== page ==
History, The French Protectorate
Tunisian people, Bourguiba, Vichy government, French Union, deep resentment
French rule in Tunisia brought many important social and political changes. After 1884 a French resident general governed the country, although the bey was the nominal ruler. A sizable group of French settlers colonized the northern coastal region, filled administrative posts, and operated business enterprises. These settlers exerted a strong Westernizing influence.
During the early 1900s the widespread diffusion in Tunisia of European democratic ideals produced vigorous independence movements known collectively as the Young Tunisians. For several decades French authorities successfully suppressed the fledgling patriotic movements. In 1920, however, various nationalist groups united and formed the Destour (Constitutional) Party, which advocated extensive democratic reforms. The Destour movement was disbanded in 1925, but it was revived during the economic depression of the 1930s. In 1934 the so-called Neo-Destour, or New Constitutional, Party was organized by the Tunisian patriot and statesman Habib Bourguiba. In contrast to the more moderate Destour Party, which looked for support only in Tunisia, the Neo-Destour Party sought and received aid from extreme leftist or nationalist groups in France, Morocco, and Algeria. The Destour and Neo-Destour parties were forced by the government to dissolve in 1938.
The French authorities in Tunisia cooperated fully with the Vichy government, which ruled in France after that country capitulated to Germany on June 22, 1940, during World War II. Tunisia was important in military operations. In November 1942, amphibious Allied forces landed in Algeria and Morocco. Germany poured troops and tanks into the northern regions of nearby Tunisia to resist the Allied advance. After several months of fighting the Allied forces pinned the German forces against the sea on the Cape Bon Peninsula, and on May 12, 1943, the Germans capitulated. The surrender marked the final defeat of the Axis powers in northern Africa. On May 15 the Allies transferred control of Tunisia to the Free French. The French authorities immediately arrested hundreds of alleged Fascist sympathizers and deposed the reigning bey as a collaborator. These actions provoked deep resentment among the Tunisian people and prepared the way for the postwar renewal of nationalist agitation.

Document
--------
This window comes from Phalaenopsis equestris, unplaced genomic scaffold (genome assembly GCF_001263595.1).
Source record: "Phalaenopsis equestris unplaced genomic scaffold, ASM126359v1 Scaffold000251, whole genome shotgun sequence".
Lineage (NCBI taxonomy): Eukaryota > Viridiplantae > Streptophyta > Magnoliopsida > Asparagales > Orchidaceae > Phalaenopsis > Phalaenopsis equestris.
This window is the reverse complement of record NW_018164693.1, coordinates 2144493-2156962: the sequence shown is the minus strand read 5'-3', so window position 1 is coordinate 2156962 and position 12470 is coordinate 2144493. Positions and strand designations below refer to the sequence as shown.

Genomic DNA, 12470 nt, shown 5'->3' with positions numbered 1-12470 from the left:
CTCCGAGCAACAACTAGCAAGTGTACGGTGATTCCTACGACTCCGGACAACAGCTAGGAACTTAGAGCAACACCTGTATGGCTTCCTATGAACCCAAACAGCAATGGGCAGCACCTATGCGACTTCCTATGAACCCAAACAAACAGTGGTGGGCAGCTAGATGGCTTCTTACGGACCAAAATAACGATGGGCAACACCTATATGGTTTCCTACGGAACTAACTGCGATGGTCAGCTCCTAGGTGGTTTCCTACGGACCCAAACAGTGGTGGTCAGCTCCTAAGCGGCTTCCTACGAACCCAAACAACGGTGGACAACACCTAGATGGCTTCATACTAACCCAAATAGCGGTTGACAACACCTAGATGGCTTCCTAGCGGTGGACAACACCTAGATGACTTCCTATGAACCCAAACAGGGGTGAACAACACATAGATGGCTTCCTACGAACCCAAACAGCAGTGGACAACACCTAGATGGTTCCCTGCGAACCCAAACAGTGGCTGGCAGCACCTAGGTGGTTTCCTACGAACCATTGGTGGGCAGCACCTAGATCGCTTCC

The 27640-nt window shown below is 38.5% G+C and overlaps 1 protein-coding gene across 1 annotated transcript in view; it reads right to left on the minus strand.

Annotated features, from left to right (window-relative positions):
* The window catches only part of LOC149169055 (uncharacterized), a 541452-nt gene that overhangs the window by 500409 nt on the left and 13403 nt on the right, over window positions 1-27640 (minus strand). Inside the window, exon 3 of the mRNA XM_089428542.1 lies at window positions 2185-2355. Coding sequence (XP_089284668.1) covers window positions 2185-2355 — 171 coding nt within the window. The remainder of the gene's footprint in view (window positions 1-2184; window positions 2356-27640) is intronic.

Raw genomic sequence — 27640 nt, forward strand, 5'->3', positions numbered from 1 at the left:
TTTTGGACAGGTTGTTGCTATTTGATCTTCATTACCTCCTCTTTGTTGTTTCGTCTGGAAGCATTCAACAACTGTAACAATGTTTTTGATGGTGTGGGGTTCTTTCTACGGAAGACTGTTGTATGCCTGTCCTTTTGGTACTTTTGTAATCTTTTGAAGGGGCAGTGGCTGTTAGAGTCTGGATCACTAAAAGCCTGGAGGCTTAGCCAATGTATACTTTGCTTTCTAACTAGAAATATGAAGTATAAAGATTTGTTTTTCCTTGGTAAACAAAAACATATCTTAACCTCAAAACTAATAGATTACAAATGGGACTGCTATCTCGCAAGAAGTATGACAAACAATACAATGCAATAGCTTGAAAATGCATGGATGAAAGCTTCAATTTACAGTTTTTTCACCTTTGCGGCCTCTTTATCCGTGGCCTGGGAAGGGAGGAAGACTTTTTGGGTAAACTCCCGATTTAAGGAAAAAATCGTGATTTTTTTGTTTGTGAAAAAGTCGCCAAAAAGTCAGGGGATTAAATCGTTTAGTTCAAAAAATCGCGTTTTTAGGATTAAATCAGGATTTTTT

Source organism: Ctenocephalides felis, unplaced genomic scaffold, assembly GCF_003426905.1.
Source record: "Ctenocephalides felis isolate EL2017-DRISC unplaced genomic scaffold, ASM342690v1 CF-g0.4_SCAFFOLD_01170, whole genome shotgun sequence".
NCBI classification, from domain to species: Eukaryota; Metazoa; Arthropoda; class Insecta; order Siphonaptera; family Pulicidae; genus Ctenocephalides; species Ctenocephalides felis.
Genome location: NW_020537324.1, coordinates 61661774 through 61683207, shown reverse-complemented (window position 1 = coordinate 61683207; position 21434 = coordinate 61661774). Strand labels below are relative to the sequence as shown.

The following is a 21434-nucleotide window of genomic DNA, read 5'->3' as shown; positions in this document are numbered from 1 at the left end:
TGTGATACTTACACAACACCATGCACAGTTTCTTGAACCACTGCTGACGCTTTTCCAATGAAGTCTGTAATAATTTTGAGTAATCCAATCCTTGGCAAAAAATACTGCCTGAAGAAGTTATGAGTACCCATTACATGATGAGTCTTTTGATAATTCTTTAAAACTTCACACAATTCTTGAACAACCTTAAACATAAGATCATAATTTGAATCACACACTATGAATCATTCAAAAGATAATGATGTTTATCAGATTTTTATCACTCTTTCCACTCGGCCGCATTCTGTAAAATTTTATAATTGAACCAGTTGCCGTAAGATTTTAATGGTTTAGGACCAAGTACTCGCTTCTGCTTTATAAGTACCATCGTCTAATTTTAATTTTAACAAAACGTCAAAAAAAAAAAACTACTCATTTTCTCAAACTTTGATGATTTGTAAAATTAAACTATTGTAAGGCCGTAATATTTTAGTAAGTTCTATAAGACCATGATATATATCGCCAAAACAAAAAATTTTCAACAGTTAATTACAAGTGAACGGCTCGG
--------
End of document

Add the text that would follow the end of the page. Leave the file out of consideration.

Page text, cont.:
In 1945 France forced Bourguiba to seek refuge in Cairo. In the following year France granted Tunisia status as a semiautonomous associated state of the French Union. Further steps toward autonomy came in August 1947, when the French resident general formed a ministry composed chiefly of Tunisians; the French, however, retained the preponderance of political power. In September 1949, Bourguiba returned from exile and resumed his campaign for Tunisian independence. France, responding to the ensuing upsurge of nationalist sentiment, in 1951 appointed more Tunisians to ministerial posts and in the civil service. The following year the native Tunisian ministers attempted to air their grievances against the French before the United Nations Security Council, but they were prevented from doing so by a ruling that the dispute involved a domestic rather than an international question and hence did not fall under UN jurisdiction. Meanwhile, riots and political demonstrations occurred continually, especially in the northern region, rendering the French position in Tunisia increasingly untenable. The disorders continued unabated through the first half of 1954, during which time the French made, to no avail, repeated offers of limited reforms.
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